We know D.C. Get our free newsletter to stay in the know.

It’s 6:30 p.m. on a Thursday, and Andrew Tarpgaard is sitting on the couch in his living room, getting ready to watch TV. Remote control in hand, Tarpgaard shoots straight for WRC Channel 4. But the image that shoots back at him is troubling. The picture is snowy, and there’s a big black stripe down the left side of the screen. Between all the fuzz, Tarpgaard manages to distinguish a shape. It’s Channel 4 sportscaster George Michael.

But wait—there are two of him.

Tarpgaard treks to the TV in his bedroom, where he hopes the reception will be better. No such luck. This time he can’t even make out what’s being said. A loud buzzing sound is drowning out Michael’s voice.

This isn’t the first time the reception has been poor. In fact, Tarpgaard says the snowy image is probably the best it’s been in the three years he’s lived at his current residence.Tarpgaard’s fuzzy TV screen wouldn’t be odd if, say, he lived beyond a mountain in West Virginia, or if his television were in a basement and had nothing but a coat hanger for an antenna. But Tarpgaard has cable. And his Glover Park apartment is less than a mile away from the Channel 4 station. In fact, Tarpgaard, along with many other owners and tenants living in his condo, has given up on tuning to Channel 4 for the news and is opting for the clearer channels such as 7, 9, and Baltimore’s Channel 11.

“Channel 11 is a Baltimore channel, so I can’t watch D.C. news, but I can watch NBC network shows like ER with no problem,” says Tarpgaard.

TV snow has fallen on Northwest cable owners for years now. Myrna Sislen, who lives even closer to WRC, in AU Park, is experiencing the same drama as Tarpgaard, and she also gets bad reception on nearby Channel 5. She has called District Cablevision on several occasions. A technician was sent to her home, but nothing was done. “The workers tell me they can’t do anything,” says Sislen. “But when I call customer service they tell me it can be fixed. So then nothing gets done.”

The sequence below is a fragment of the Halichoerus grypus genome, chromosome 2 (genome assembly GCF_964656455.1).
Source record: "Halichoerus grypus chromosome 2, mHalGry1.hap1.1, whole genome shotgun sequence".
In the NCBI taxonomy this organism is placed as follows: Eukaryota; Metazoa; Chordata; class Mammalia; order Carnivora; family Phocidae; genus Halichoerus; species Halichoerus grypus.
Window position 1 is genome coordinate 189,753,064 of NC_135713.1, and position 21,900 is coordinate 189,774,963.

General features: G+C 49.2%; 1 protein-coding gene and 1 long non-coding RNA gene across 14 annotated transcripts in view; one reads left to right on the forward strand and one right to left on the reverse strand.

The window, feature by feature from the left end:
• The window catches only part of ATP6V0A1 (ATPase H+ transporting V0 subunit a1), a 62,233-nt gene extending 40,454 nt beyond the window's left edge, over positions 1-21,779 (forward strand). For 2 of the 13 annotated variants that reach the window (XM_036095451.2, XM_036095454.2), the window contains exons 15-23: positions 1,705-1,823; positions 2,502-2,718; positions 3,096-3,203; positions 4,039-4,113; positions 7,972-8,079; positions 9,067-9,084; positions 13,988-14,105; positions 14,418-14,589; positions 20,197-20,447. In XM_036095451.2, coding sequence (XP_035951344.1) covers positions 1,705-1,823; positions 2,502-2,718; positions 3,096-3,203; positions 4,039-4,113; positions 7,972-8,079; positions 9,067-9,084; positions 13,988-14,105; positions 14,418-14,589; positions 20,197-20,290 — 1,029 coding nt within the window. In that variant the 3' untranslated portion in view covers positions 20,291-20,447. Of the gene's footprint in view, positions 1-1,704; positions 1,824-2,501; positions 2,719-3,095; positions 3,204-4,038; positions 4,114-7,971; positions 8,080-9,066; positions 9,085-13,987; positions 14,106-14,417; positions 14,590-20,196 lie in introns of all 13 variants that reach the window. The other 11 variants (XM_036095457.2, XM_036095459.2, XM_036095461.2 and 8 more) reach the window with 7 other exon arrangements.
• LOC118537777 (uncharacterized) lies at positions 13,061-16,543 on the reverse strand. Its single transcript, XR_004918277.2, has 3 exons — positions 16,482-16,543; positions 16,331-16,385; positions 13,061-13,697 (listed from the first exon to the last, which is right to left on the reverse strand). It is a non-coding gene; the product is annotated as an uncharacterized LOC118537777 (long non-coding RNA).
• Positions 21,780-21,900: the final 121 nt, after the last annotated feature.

Ironically, Tarpgaard and Sislen live too close to the Channel 4 and Channel 5 stations. “The closer you live to the TV station’s towers, the poorer the reception will be,” says District Cablevision spokesperson Jean Davis. According to District Cablevision technicians, the strong signals coming from the stations’ towers are interfering with the cable signals—thus giving birth to the twin images of George Michael.

“It’s a big problem. It’s cutting down the benefits of cable,” says Chuck Elkins, whose home on Lowell Street is a mile away from Channel 4’s tower. Elkins doesn’t consider himself to be a fan of the tube, but soon he will be working from his home, and the television could be very useful. “I don’t even bother turning it on anymore. It’s very discouraging.”

Channel 4 knows it’s losing viewers thanks to the reception snafu. “We’re very much aware of the reception problem,” says Angela Owens, director of station communications for Channel 4. “It’s a District Cablevision problem. This situation has existed for quite some time. We’re supportive of any ideas they have. It’s to our advantage that our viewers receive clear reception. To date, they haven’t come up with a resolution.”

“These problems can be corrected,” says District Cablevision technician Earl Jones. Jones suggests that if Channels 4 and 5 moved to other channel numbers on the cable system, it would eliminate the problem. For obvious reasons, the stations don’t consider that an option.

District Cablevision, meanwhile, is planning to upgrade its system. “The result will include fiber links to Channel 4, 5, 7, and 9 that will solve this issue,”says technician Robert Jones. But the upgrade won’t see the light of day before 2001. Then, Robert Jones says, cable subscribers can rent a convertor box from District Cablevision for $3.25 a month to clear up the images.

That solution doesn’t satisfy Sislen: “They’re kidding, right? They’ll put in the cable, but if you want to see it right you’ve got to pay extra?”

Sislen thinks District Cablevision should just deduct the cost of the nonworking channels and put it toward the cost of the convertor box—an idea Davis doesn’t reject out of hand. “We want to be consumer-friendly,” she says. “If all fails and it can’t be repaired, we would be willing to work something out.”

Tarpgaard’s solution might not be hassle-free, either, but it is cheaper: “Just connect the cable to the VCR,” he says. “That’s the only way it works.” CP